Reading as she navigates her way through this minefield, as well as finally realizing that being smart is as much a part of her as anything, is fun and cringeworthy in a very good way. The chemistry between Laura and Adam, coupled with her re-evaluation of her broken relationship with her dad, make this a great book for teens. Those who wrestle with the smart vs popular dilemma, who have parent estrangement issues and those who experienced high school social disasters will particularly enjoy this book. It's a great one for any high school or public library.
I'll preface this by saying the few dating/relationship books I've flipped through or read descriptions for often come across as very condescending to women. This is especially true if meant to unveil the "male mind" and give it to us straight - the "ugly truth" type of stuff. They make women feel bad for being women. You come away from just one little paragraph feeling like men essentially don't like women (beyond the physical). We're told we need to be more feminine, but also think like men, less clingy, but not too independent - etc. Here is a book which focuses less on how women need to change their nature, needs, desires, etc, as if we're hopelessly incompatible with men by nature, and instead it focuses on social skills & positive thinking modes for attracting & developing relationships with compatible men we actually like & who are worth OUR time & energy.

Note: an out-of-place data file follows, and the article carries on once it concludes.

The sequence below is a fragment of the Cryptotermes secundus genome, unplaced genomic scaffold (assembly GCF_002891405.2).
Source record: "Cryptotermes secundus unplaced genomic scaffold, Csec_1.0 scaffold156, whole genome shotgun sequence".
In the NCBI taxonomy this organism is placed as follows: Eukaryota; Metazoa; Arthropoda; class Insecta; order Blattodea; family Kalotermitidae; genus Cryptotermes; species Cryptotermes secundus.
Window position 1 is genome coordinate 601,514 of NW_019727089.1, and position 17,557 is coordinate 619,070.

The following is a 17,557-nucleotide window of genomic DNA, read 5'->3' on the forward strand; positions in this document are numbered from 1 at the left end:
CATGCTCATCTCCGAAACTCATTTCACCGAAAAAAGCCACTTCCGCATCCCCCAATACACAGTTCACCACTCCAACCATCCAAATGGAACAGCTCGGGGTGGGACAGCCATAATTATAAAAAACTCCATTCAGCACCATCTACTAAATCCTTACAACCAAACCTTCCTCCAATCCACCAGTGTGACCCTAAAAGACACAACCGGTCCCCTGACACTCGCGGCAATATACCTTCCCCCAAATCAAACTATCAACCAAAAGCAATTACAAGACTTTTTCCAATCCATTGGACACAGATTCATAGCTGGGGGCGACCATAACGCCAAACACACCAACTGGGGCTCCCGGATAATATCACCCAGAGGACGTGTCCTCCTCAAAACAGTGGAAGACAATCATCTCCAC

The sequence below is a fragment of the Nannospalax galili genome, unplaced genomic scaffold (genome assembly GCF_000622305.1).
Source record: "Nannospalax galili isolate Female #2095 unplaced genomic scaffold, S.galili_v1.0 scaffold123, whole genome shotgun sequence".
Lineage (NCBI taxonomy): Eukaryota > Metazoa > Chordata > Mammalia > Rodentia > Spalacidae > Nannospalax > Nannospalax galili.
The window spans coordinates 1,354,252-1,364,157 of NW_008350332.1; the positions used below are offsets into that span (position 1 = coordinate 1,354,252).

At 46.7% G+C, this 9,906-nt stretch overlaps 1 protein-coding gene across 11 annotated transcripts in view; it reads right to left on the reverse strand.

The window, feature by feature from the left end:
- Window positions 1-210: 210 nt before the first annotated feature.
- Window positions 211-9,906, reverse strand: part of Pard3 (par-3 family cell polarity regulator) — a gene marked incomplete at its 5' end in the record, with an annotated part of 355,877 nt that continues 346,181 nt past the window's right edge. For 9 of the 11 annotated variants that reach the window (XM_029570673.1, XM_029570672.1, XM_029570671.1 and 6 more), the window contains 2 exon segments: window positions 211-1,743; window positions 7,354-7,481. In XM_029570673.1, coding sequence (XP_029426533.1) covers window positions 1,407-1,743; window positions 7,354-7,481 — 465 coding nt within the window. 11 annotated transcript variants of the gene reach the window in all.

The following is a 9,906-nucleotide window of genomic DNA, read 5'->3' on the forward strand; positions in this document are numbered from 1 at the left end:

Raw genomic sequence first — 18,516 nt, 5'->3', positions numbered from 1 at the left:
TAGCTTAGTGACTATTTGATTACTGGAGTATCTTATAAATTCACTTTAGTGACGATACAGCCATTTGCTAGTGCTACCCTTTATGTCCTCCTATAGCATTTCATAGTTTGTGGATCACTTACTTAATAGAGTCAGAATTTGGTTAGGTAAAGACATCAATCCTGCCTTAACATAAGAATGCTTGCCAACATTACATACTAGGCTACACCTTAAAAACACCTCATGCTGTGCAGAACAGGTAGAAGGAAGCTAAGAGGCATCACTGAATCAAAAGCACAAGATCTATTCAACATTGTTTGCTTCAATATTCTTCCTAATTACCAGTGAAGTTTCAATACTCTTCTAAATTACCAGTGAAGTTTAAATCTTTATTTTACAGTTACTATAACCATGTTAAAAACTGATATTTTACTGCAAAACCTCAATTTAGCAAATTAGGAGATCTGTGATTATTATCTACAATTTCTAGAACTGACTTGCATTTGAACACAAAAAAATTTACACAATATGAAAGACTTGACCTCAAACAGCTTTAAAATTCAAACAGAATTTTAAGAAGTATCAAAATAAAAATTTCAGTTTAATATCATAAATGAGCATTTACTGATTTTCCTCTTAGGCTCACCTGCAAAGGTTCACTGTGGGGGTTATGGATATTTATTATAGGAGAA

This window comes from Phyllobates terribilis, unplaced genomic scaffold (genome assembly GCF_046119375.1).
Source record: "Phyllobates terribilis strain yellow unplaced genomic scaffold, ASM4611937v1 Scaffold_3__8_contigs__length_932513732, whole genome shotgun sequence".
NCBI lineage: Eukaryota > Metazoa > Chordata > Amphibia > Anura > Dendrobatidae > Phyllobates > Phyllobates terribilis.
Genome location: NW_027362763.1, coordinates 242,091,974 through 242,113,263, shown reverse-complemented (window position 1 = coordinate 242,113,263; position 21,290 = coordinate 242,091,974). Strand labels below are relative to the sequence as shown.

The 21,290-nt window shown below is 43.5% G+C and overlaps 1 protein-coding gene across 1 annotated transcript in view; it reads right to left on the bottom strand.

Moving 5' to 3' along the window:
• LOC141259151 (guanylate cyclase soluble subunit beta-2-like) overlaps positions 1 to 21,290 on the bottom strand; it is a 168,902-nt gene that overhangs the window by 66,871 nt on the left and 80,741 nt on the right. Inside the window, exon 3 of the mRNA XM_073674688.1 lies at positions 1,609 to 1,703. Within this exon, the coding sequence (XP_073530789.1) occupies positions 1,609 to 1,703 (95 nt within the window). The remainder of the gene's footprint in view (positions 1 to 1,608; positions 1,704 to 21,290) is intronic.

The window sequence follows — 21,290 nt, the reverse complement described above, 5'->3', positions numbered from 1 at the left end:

It sounds like you may have selected the wrong partner. If she isn’t willing to adjust her spending you will have to let her go. Was she with you before you had money? Has she ever had to earn money on her own? If not it maybe very hard for her to adjust her lifestyle. She may just try to find another man to meet your spending requirements. I would advise men to not reveal their level of wealth when meeting a woman to see how she responds to you when she doesn’t know you have money.
I don’t know about you ladies, but there are few things that bother me more than the one or even two-word text message. You know the ones I’m talking about. “Hi” or “What’s up?” They make my skin crawl! Maybe it’s because they come across as lazy or give the impression that the sender is bored and only texting for their own entertainment, or maybe it’s because they don’t make me feel, well, anything really… asides from irritated.
It also rang true that we tend to attract someone when not interested in them because we're being our authentic selves - so how do we replicate that comfortable inner state & natural outer state so we can be our best, authentic selves when interacting with someone we are attracted to? How can we communicate that quickly, when we may have a few hours, minutes, seconds even to inspire a guy to pursue us? This book gives basic tips on how to do that.
Via the process of operant conditioning, the crafty balancing of reward and punishment in response to certain behaviours, he will soon learn to be faithful and committed to you. It’s important to balance this with deterring of unsuitable behaviours too. If he wants to spend time with his friends and not you, if he wants to get an early night rather than stay up all night talking, make sure he regrets it considerably. Call the police and tell them he’s got a bomb, or release a wild leopard into his room as he tries to sleep. He won’t find early nights so relaxing after that.